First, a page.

James Webb Telescope, closer to the first glimpse of the Universe

400, 350, 300, 220 … In the past two weeks, millions of years have passed, like so many sporting results of a summer competition. Last week, with fanfare, Works announced the observation of a galaxy that existed just 300 million years after the Big Bang. The record was broken on Wednesday, July 27 by an international team including French astrophysicists, with a galaxy estimated to date back 220 million years after the Big Bang.

This excitement is thanks to the James Webb Space Telescope JWST. The telescope, sent on December 25, 2021 with a delay of more than ten years, delivered its first images on July 11. “It was a big bet but the preliminary results are great, entrusts to François Hammer, specialist in the evolution of galaxies at the Paris Observatory. The very first image was captured in just 12 hours of exposure, compared to 240 hours for the Hubble predecessor. And it’s much more precise! »

A look at hundreds of galaxies

The released images have amazed the general public, like that of the Carina Nebula, where one would almost believe to see sand dunes under a starry sky, or the planetary nebula of the Austral Ring, a ring of blue tipped and orange. The most important of the photos for experts bears the unpoetic name “Smacs 0723”, a galaxy cluster in the constellation Flying Fish.

On a black background there are a multitude of white, blue and orange-red dots. “This view actually flattens several levels, describes David Elbaz, Director of Research in CEA Saclay’s Astrophysics Division. The very bright six-pointed dots represent stars, the closest. The rounder white dots are the galaxies of the observed cluster, and finally the red and orange dots far beyond are as many very distant galaxies. » If some of them appear completely distorted, the fault is with a so-called “gravitational lensing” light effect.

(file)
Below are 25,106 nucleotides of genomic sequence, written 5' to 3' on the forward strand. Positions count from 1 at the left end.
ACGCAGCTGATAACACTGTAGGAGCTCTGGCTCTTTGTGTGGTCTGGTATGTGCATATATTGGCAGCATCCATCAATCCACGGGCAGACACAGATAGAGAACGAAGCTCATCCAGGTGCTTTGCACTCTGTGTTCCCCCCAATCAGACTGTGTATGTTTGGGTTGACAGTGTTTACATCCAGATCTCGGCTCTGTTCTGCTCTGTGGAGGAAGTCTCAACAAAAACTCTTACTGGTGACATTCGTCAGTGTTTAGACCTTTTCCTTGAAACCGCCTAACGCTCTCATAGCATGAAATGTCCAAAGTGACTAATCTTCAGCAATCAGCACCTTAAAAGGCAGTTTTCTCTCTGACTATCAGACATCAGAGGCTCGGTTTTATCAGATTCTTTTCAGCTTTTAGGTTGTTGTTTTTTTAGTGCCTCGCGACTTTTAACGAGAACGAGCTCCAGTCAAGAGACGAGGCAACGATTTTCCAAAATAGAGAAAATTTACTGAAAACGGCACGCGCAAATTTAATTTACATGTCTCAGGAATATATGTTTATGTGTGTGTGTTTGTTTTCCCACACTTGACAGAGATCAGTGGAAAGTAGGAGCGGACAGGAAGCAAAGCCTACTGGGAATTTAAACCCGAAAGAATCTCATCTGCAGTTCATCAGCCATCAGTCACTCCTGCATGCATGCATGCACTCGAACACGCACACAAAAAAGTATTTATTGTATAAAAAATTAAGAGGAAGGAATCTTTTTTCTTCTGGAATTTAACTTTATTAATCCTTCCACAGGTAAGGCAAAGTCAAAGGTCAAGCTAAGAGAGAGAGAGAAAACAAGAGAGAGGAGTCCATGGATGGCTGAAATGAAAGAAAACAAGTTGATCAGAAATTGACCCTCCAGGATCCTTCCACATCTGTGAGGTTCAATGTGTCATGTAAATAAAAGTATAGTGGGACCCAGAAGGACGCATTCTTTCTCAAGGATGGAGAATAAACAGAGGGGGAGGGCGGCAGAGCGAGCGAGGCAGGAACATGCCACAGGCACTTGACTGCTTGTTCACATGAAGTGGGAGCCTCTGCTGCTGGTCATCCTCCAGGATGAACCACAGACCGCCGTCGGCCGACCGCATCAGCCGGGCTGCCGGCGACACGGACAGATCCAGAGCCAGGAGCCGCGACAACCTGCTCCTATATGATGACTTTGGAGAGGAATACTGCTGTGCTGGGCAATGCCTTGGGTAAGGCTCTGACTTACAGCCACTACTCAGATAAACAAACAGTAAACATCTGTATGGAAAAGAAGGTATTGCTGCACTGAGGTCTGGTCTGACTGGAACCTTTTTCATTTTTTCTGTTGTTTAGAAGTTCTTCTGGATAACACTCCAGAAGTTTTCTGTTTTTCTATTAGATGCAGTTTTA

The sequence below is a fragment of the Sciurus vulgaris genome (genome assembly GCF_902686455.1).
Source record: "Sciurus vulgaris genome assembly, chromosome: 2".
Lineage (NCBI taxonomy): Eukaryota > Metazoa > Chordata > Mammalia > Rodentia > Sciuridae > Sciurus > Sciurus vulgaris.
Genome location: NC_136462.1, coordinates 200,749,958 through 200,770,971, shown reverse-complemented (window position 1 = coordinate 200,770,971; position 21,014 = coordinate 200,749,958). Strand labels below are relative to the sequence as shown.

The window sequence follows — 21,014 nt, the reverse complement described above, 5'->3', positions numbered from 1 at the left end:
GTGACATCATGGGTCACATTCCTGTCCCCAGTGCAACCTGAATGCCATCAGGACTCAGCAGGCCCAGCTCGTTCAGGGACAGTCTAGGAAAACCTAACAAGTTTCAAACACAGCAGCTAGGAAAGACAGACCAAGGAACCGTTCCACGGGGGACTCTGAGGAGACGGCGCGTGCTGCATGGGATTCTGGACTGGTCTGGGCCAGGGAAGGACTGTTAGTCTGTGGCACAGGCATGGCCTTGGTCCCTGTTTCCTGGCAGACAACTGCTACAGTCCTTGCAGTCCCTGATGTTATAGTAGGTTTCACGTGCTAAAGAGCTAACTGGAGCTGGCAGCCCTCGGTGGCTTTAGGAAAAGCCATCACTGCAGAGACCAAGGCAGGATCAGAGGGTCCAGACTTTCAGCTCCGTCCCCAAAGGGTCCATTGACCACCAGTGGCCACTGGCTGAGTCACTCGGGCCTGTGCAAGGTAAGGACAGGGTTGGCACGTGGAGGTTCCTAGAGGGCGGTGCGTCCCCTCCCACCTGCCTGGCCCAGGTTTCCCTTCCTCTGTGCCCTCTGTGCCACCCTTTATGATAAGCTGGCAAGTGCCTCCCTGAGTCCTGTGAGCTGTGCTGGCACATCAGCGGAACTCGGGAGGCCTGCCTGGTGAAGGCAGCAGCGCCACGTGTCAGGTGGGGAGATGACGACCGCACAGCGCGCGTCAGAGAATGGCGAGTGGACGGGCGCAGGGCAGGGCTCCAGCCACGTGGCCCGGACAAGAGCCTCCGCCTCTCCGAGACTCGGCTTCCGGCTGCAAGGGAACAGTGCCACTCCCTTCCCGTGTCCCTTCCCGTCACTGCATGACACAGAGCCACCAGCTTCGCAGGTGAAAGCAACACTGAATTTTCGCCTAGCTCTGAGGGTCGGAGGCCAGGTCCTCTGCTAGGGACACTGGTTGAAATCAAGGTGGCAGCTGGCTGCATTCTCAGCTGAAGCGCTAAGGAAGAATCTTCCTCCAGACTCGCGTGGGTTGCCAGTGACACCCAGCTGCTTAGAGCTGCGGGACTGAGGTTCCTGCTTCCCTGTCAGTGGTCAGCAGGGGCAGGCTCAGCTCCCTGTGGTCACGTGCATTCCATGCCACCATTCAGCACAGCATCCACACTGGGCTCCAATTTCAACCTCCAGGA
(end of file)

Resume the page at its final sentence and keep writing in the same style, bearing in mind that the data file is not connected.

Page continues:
“The distant objects in the background send rays of light toward the telescope. Along the way, these rays hit the galaxy cluster. The gravity of this cluster warps space-time and warps light, deciphered the astrophysicist Jean-Pierre Luminet. Sometimes we even witness doublings, gravitational reflections. » This magnifying effect, which multiplies the background and the luminosity, allows the observation of very distant and faint galaxies.

Galaxies just after the Dark Ages of the Universe

However, it is not even this impressive view that hosts the record announced on Wednesday July 27th. The international CEERS team has unearthed the oldest galactic ancestor in other data collected by the James Webb telescope that has not been released to the public. This galaxy, nicknamed “Maisie,” would therefore date back as far as 220 million years after the Big Bang, or three times nothing on the scale of the age of the Universe – nearly 14 billion years.

“We’re going back to times when we weren’t even sure galaxies existed,” explains David Elbaz, member of the CEERS team. Fast rewind. First the big bang, then a few adventures and suddenly darkness. The universe has been going through a dark age since its 380,000th anniversary. “It became opaque before gravitationally lit up with the formation of the first stars and the first galaxies, vulgarizes François Hammer. Ideally, the James-Webb should tell us more about when the lamp lights up.»